Work is hard. Distractions are plentiful. And time is short.
-- Adam Hochschild

These last few weeks, I have been thinking about my distractions and how they affect my poker game.  There are all sorts of things that can serve to distract me from my game, and some are more easily addressed than others.  For example, my cats can definitely distract me with loud demands for attention/food/clean litterboxes, but those tend to be small and easily handled distractions.  I can pet a cat while playing poker, and I'm pretty sure it doesn't hurt my game. 

Before I get into more detail about my specific distractions, here are some other distractions worth thinking about that might be affecting your poker game:

    - Your day job.  Some people would say that poker is a distraction from your work, but a true poker player sees work as the distraction from poker!  (I have to admit, this one applies to me!)

    - Bills to pay.  If you're a full-time player having a run of bad luck, this can be a significant distraction--hence the importance of good bankroll management.

    - Friends and family.  This is one place where I think you should put the distraction FIRST--time with friends and family should always be the priority, and you can fit poker in around these people and activities.  I think EvokeNZ's recent blog entry about a weekend away from poker is a perfect example of the kind of distraction we should all embrace.

What I really wanted to look at more closely was the most unintuitive distraction of all, and one that plagues me: poker.  Yes, poker is one of my biggest distractions taking me away from poker.  Here's a couple of examples of what I mean:

    1. I'm a winning FLHE cash game player at my current $0.05/$0.10 stakes.  I don't have a lot of time to spend on poker in a week, so I spend most of my time grinding away and growing my bankroll.  However, I also know that I have leaks in my game, and the leaks will become more obvious as I move up in stakes.  I should work on learning what they are and how to prevent them now, so that I can keep a solid win rate when I move up--but I'm too busy playing poker!

    2. Anybody who has spent time grinding to grow a bankroll knows that it can get tedious at times.  FLHE cash games aren't my only interest, though--I'm also learning to play NLHE cash games and tourneys.  I find myself spending a lot of time practicing at these games instead of grinding at my solid FLHE game or studying up.  Worse still, my NLHE games are weaker than my FLHE baseline, and I need to study even more to improve my NLHE games.  I'll bet you can guess how much of that is happening!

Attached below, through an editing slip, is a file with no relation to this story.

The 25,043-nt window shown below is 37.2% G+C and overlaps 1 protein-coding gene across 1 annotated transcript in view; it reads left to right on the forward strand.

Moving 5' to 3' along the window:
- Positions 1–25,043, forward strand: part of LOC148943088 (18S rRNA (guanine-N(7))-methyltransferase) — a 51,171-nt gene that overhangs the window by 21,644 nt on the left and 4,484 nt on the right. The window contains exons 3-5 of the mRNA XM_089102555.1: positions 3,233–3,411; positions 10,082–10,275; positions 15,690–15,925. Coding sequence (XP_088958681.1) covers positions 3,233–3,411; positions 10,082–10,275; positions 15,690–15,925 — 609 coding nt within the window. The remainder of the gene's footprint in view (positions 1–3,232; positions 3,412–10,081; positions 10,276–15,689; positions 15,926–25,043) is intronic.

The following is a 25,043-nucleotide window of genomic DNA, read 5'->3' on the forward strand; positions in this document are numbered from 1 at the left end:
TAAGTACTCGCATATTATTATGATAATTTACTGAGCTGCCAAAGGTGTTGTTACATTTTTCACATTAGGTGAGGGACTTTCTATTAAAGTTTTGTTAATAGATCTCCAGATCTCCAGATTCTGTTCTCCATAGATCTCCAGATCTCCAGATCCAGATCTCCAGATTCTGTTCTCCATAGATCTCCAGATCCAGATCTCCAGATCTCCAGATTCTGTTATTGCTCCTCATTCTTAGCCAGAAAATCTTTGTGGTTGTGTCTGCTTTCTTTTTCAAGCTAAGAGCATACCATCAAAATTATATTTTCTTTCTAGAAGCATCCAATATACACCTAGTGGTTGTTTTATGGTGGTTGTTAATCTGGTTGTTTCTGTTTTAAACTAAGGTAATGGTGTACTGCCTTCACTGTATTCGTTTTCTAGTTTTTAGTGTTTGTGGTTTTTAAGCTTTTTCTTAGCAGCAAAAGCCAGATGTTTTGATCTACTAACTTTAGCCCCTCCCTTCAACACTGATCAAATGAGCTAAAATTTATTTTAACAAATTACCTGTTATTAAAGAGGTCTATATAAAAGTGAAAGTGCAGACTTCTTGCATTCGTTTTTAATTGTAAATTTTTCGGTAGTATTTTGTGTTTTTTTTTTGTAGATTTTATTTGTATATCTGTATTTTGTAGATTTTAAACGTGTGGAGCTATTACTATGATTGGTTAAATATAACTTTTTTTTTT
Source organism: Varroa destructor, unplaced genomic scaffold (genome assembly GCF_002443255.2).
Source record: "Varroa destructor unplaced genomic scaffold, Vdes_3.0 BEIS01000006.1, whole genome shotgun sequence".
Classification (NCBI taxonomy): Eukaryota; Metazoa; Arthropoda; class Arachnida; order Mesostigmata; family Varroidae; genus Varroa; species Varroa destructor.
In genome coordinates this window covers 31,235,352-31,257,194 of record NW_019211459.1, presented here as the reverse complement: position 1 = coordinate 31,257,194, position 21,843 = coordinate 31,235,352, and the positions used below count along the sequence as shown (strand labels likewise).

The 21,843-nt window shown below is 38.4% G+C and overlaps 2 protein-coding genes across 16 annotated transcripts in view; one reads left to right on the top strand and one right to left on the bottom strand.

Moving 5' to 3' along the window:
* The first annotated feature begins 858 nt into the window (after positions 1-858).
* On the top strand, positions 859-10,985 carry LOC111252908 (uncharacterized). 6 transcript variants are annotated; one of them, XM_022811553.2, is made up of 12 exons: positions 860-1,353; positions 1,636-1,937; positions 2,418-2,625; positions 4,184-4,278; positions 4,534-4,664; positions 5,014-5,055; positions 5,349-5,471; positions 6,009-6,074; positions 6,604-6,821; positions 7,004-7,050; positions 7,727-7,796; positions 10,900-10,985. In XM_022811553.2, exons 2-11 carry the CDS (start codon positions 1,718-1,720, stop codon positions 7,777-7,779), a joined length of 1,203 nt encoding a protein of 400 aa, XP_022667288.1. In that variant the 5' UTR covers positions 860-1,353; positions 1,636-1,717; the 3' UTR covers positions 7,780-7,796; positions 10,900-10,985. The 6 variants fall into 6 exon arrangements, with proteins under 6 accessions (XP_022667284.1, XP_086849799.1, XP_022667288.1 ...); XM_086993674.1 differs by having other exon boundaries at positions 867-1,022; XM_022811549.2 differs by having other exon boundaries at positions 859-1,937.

So what should I do about this?  I think the key is to remind myself regularly that taking time to improve my game is an important part OF my game, and to work at making time for it.  Maybe I should alternate sessions playing and studying.  I've seen a number of people here at the PSO outlining their goals and including a set number of hours of study per week, which sounds like a good approach as long as you have a way to make yourself stick to it.  I'm not sure that my psychology is well-suited to this approach, but I wish it was!

I also need to acknowledge to myself that I do a little more studying than I realize.  I spend a lot of time going over the forums, looking at other people's difficult hands, and picking up little tidbits here and there.  For example, I recently found myself in an NLHE tournament sizing a bet and considering how big a stack I would leave behind, and how much impact that remaining stack would have if I went all-in on a later street.  This is not a concept I was even aware of a week ago, but I picked it up somewhere here at PSO!

So what are your biggest distractions?  What do you do to keep on track, analyzing and improving your game?  I look forward to your comments!

Please check out my Time Vault thread in the Challenges forum for notes on my 2013 goal progress, some interesting hands I have come across, and miscellaneous commentary.

Until next time, good luck at the tables!

-- CanuckMonkey